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Unformatted text preview: Human relational memory requires time and sleep Jeffrey M. Ellenbogen* †‡ , Peter T. Hu*, Jessica D. Payne*, Debra Titone § , and Matthew P. Walker* ‡ *Sleep and Neuroimaging Laboratory, Department of Psychiatry, Beth Israel Deaconess Medical Center, and † Departments of Neurology and Medicine (Sleep Division), Brigham and Women’s Hospital, Harvard Medical School, Boston, MA 02115; and § Department of Psychology, McGill University, 1205 Doctor Penfield Avenue, Montreal, QC, Canada H3A 1B1 Edited by Edward E. Smith, Columbia University, New York, NY, and approved March 2, 2007 (received for review January 5, 2007) Relational memory, the flexible ability to generalize across existing stores of information, is a fundamental property of human cognition. Little is known, however, about how and when this inferential knowledge emerges. Here, we test the hypothesis that human rela- tional memory develops during offline time periods. Fifty-six partic- ipants initially learned five ‘‘premise pairs’’ (A > B, B > C, C > D, D > E, and E > F). Unknown to subjects, the pairs contained an embedded hierarchy (A > B > C > D > E > F). Following an offline delay of either 20 min, 12 hr (wake or sleep), or 24 hr, knowledge of the hierarchy was testedbyexamininginferentialjudgmentsfornovel‘‘inferencepairs’’ (B > D, C > E, and B > E). Despite all groups achieving near-identical premise pair retention after the offline delay (all groups, > 85%; the building blocks of the hierarchy), a striking dissociation was evident in the ability to make relational inference judgments: the 20-min group showed no evidence of inferential ability (52%), whereas the 12- and 24-hr groups displayed highly significant relational memory developments (inference ability of both groups, > 75%; P < 0.001). Moreover, if the 12-hr period contained sleep, an additional boost to relational memory was seen for the most distant inferential judgment (the B > E pair; sleep 93%, wake 69%, P 0.03). Interestingly, despite this increase in performance, the sleep benefit was not associated with an increase in subjective confidence for these judg- ments. Together, these findings demonstrate that human relational memory develops during offline time delays. Furthermore, sleep appears to preferentially facilitate this process by enhancing hierar- chical memory binding, thereby allowing superior performance for the more distant inferential judgments, a benefit that may operate below the level of conscious awareness. association inference learning offline T he capacity to flexibly interrelate existing stores of knowledge isafundamentalpropertyofhigherlearningandonethatallows us to make innovative memory decisions in novel situations (1). For example, when studying the United States’ highway system for the first time, if you learn that you can travel south on route 95 from Boston to New York and that you can also travel south on route 95 fromNewYorktoWashington,DC,youcouldinterrelatethesetwo...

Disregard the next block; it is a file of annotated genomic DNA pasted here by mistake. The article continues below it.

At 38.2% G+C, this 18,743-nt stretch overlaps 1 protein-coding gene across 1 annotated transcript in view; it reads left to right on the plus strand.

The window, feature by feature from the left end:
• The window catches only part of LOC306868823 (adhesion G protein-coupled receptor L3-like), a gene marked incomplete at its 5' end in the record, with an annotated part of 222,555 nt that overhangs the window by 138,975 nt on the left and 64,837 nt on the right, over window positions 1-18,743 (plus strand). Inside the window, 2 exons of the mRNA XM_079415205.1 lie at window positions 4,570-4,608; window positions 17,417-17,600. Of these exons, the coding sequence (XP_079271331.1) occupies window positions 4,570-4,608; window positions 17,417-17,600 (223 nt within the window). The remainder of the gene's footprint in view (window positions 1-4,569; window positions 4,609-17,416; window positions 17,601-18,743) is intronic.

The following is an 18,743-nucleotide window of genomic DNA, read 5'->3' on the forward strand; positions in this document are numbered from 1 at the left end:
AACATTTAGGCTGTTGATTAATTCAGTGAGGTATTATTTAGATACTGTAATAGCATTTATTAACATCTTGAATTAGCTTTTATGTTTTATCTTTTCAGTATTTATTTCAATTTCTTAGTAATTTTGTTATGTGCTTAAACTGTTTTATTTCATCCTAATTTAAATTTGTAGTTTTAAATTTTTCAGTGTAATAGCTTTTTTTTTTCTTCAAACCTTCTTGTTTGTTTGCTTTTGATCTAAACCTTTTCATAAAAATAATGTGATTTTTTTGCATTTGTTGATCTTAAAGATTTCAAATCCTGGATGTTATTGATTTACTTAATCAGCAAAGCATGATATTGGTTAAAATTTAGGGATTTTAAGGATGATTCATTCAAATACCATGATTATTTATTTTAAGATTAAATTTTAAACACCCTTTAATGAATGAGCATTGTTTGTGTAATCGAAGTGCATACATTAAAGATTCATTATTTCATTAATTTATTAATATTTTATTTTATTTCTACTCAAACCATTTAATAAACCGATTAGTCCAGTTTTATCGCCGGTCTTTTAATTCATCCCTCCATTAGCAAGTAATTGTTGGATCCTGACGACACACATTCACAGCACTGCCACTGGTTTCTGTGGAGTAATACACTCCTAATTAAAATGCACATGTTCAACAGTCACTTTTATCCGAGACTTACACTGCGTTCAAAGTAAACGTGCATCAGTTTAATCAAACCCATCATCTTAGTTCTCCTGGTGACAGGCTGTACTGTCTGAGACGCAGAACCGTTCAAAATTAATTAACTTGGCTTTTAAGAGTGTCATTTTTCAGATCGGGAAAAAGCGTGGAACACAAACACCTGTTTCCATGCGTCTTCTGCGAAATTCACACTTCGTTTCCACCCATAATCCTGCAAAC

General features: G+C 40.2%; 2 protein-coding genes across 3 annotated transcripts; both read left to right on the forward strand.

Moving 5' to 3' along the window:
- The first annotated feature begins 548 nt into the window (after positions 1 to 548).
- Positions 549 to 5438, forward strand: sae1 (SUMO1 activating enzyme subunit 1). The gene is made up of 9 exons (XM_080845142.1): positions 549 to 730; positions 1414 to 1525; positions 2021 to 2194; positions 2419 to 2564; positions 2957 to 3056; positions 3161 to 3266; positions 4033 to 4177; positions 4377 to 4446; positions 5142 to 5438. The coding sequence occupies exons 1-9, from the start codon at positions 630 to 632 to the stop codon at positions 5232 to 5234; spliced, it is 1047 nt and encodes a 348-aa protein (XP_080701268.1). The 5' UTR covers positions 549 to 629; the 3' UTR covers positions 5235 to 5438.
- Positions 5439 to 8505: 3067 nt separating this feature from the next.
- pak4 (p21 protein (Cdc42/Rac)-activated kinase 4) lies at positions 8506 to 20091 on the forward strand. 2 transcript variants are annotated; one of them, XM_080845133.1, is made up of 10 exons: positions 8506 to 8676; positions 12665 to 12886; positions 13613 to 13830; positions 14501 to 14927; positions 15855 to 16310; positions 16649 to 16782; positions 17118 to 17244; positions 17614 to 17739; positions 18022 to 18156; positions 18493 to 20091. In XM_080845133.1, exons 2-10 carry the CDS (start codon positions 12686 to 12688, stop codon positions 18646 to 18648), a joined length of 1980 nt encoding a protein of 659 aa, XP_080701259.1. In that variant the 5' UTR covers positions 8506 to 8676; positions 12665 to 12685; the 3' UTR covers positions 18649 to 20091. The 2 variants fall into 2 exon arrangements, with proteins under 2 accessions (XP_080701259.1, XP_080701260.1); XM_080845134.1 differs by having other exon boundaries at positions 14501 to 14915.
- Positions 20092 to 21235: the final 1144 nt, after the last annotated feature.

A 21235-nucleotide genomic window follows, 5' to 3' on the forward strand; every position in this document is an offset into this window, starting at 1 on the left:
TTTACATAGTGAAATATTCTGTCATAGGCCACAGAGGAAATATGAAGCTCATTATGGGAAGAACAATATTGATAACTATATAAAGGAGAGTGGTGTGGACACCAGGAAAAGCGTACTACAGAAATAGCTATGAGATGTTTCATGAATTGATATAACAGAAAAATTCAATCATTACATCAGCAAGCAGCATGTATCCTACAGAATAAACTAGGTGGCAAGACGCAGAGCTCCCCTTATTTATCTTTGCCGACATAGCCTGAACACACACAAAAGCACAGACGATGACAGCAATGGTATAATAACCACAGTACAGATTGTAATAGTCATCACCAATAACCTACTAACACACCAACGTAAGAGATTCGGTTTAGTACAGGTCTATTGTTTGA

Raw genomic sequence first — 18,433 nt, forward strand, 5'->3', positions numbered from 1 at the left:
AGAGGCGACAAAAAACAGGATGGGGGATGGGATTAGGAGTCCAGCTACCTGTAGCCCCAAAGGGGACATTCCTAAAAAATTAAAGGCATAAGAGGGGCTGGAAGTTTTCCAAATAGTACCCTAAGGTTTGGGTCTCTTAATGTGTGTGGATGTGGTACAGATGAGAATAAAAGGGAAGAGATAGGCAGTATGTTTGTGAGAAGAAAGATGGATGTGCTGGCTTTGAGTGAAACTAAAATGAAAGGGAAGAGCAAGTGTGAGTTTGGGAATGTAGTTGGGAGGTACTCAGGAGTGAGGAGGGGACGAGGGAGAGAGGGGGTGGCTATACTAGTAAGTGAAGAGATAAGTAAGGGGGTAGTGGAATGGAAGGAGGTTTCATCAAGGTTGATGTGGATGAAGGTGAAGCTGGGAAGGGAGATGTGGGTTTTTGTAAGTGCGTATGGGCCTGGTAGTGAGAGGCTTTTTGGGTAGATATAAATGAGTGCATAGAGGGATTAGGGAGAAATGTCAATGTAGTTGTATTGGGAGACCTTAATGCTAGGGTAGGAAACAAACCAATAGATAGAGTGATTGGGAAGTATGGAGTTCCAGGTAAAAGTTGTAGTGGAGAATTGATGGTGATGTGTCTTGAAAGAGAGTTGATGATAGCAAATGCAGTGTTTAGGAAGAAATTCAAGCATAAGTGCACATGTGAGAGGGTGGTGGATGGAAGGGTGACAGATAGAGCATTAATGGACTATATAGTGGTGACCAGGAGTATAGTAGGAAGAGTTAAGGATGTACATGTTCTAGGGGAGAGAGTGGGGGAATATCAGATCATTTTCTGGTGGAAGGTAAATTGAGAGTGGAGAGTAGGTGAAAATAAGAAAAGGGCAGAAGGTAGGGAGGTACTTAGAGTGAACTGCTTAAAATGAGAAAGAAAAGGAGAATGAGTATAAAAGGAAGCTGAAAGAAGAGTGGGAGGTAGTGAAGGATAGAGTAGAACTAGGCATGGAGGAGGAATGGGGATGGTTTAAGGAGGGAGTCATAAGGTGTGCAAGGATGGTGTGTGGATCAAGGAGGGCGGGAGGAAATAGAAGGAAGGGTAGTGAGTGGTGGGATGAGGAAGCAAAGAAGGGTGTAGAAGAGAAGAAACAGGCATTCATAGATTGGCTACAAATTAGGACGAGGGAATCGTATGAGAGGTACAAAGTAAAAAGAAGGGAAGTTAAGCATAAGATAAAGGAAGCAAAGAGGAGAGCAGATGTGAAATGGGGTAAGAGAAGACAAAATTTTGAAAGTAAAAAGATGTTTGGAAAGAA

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This note was uploaded on 10/05/2009 for the course PSYCH 133 taught by Professor Mathewwalker during the Fall '09 term at Berkeley.
- Fall '09